Between Images and Words
The class “Comparative Literature: History and Theory” takes into account novels and their movie adaptations and aims to guide the student throught all nature of literature-based films. The reading of the proposed texts will enable students to acquire important knowledge and skills, to refine his/her ability to interpret and understand literary texts and to develop critical thinking.
Between Images and Words
The class “Comparative Literature: History and Theory” aims to follow the development of the American novel starting from the point of view of some intellectuals, living in the first half of twentieth century. Through tests, such as Americana by Elio Vittorini, was built the so called “American myth”. Italian culture has absorbed its charm, by becoming a mediator of important translations and significant reportages. Themes and critical problems of literature until the eighties have also been considered. The class will take into account novel movie adaptations and aims to guide the student throught all nature of literature-based films.
Henry James Washington Square (1880)
Film: The Heiress, regia di William Wyler (1949)
Raymond Chandler, Farewell, my Lovely (1940)
Film: Farewell, my Lovely, regia di Dick Richards (1975)
Jay McInerney, Bright Lights, Big City (1984)
Film, Bright Lights, Big City, regia di James Bridges (1988)
- Dominique Fernandez, Il mito dell’America negli intellettuali italiani dal 1930 al 1950, Salvatore Sciascia editore, Caltanisetta-Roma, 1969.
- Alessandra Rocca, I miti del nuovo continente,: l'Americana di Vittorini, in "Quaderni del 900", II, 2002, pp. 111-126.
- Pino Fasano, Il mito americano di Cesare Pavese, "Italica", Vol. 85, No. 2/3 ( 2008), pp. 295-310.
- Gino tellini, Fenomenologia del mito americano, "Studi italiani", 2 (2015), pp. 7-21.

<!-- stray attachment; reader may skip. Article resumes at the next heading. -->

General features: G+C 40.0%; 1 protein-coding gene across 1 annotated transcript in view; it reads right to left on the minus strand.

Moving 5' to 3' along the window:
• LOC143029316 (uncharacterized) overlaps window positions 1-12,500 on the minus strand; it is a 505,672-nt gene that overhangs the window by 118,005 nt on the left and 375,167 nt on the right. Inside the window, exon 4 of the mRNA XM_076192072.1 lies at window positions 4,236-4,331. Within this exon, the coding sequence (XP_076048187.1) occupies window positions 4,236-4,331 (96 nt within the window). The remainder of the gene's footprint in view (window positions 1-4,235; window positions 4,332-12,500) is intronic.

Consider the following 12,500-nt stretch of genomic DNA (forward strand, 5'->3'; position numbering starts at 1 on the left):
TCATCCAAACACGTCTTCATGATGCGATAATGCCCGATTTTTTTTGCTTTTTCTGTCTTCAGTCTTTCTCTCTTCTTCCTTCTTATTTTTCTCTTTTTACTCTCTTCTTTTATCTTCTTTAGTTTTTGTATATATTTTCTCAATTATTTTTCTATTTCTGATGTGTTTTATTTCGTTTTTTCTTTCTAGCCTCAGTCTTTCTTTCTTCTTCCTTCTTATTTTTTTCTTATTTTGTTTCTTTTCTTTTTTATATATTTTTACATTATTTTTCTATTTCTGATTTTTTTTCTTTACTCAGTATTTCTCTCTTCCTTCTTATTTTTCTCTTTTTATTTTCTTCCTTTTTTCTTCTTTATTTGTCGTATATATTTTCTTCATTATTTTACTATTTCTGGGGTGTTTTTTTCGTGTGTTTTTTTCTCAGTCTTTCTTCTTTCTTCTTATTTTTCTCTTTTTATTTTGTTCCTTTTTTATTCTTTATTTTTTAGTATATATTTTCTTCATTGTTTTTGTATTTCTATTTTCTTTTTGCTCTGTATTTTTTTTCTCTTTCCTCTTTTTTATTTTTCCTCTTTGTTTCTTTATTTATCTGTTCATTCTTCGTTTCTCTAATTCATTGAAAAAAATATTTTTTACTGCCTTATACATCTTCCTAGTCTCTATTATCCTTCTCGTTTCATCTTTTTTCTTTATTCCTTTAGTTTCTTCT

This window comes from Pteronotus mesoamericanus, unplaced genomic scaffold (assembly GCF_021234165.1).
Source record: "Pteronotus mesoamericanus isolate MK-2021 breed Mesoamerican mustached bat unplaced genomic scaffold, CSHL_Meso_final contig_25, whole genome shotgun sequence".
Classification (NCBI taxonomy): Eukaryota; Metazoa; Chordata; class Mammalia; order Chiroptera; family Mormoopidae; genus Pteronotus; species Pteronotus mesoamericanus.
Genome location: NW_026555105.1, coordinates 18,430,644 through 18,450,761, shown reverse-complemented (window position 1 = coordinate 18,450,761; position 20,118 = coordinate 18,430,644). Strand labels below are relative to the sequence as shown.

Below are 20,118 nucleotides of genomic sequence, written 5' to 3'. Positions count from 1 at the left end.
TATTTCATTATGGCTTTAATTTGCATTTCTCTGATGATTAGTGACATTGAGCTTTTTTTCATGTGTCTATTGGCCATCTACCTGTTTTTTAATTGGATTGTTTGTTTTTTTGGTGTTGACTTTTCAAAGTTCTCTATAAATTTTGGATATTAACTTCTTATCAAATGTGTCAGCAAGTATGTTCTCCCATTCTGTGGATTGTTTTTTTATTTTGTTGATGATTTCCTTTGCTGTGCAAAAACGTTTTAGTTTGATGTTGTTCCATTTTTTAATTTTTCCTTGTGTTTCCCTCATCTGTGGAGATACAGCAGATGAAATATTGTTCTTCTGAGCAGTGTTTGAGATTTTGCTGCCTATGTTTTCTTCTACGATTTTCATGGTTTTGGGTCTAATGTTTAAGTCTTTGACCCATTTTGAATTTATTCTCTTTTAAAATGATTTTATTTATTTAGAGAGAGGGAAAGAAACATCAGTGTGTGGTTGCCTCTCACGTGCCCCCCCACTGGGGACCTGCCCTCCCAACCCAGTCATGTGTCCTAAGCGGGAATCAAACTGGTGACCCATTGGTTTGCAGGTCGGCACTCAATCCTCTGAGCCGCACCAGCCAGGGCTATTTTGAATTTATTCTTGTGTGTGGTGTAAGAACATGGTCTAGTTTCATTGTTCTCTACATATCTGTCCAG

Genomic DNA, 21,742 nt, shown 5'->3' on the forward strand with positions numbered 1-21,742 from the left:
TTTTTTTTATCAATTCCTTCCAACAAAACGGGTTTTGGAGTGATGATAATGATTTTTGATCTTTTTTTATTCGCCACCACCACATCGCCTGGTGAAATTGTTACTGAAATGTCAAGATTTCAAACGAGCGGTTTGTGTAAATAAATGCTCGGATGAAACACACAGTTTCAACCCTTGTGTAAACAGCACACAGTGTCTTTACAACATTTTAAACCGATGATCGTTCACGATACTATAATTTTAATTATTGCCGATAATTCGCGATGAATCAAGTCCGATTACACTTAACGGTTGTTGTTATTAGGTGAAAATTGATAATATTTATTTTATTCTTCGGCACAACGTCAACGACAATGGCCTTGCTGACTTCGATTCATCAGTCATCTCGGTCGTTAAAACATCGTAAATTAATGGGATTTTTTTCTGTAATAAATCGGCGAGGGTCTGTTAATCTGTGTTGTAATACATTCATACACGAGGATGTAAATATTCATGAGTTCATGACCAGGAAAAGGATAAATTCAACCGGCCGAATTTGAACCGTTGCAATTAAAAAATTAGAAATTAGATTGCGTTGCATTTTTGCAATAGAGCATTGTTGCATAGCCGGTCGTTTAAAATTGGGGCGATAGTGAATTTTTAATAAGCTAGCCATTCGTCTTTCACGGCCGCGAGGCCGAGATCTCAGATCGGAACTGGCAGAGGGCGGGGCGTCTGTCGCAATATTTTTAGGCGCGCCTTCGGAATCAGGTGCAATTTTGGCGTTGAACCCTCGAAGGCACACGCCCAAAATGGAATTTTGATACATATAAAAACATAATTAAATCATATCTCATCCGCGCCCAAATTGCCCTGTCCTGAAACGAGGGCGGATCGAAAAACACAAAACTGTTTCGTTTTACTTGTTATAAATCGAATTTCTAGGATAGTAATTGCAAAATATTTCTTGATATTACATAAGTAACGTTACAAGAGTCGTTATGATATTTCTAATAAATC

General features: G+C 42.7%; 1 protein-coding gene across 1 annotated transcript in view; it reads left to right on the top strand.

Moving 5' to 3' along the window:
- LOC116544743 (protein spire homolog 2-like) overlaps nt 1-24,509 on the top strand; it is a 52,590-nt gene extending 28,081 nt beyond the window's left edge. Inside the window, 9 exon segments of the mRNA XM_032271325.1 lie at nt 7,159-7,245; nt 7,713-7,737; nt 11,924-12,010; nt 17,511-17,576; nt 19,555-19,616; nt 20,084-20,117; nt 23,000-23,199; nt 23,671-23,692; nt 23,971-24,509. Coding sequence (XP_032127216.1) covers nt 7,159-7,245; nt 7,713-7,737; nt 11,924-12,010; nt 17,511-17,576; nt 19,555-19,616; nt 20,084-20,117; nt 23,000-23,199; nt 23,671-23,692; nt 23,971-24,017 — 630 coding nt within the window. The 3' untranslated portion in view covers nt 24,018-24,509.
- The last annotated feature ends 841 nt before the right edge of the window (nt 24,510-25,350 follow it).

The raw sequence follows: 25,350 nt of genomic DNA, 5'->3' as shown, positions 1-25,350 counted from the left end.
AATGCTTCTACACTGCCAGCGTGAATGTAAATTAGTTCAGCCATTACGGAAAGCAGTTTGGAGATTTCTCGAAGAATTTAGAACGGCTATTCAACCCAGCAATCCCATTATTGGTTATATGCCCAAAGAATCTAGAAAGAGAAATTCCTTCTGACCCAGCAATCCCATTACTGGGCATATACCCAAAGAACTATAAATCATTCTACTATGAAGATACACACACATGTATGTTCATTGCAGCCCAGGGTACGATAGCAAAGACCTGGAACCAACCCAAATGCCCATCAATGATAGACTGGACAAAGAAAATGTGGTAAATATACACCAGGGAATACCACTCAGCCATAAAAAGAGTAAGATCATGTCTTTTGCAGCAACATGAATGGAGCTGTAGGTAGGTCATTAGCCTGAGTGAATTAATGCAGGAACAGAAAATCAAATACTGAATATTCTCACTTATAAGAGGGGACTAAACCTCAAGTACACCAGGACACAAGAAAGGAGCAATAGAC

- Singh Maini Darshan, Washington Square. A Centennial Essay «The Henry James Review» Nov. 1, 1979.
- James Gargano, Washington Square: A Stdy in the Growth of an Inner Self, in «Short Fiction», Summer 1976.
- E.M. Beekman, Raymond Chandler & an American Genre, The Massachusetts Review, Vol. 14, No. 1 (Winter, 1973), pp. 149-173.
-John P. Athanasourelis, Film Adaptation and the Censors: 1940s Hollywood and Raymond Chandler, in «Studies in the Novel». vol. 35, 3 2003, pp. 325-338.
- Peter Swirski, Raymond Chandler's Aesthetics of Irony, in From Lowbrow to Nobrow, Montreal, London: McGill-Queen's University, 2005.
- Psychogeography and the Victims of the City in McInerney's Bright Lights, Big City.
- Giacomo Manzoli, Cinema e letteratura, Roma, Carocci, 2003.
- Linda Costanzo Cahir, Literature into Film: Theory and Practical Approaches, London, McFarland and Company, 2006.
The teaching method will involve frontal lessons to be held on three weekly days for a total load of 54 hours (9 CFU). The instructor is available two days a week for office hours (see WEB). Non-attending students will have to agree a program with some variation to facilitate independent study.
During the final oral exam, students will have to show that they have gained critical skills during the course, by means of analytical and argumentative ability to link the various cultural plans and by reaching a depth and breadth of the knowledge of the read and commented texts. Students must also speak with appropriate language.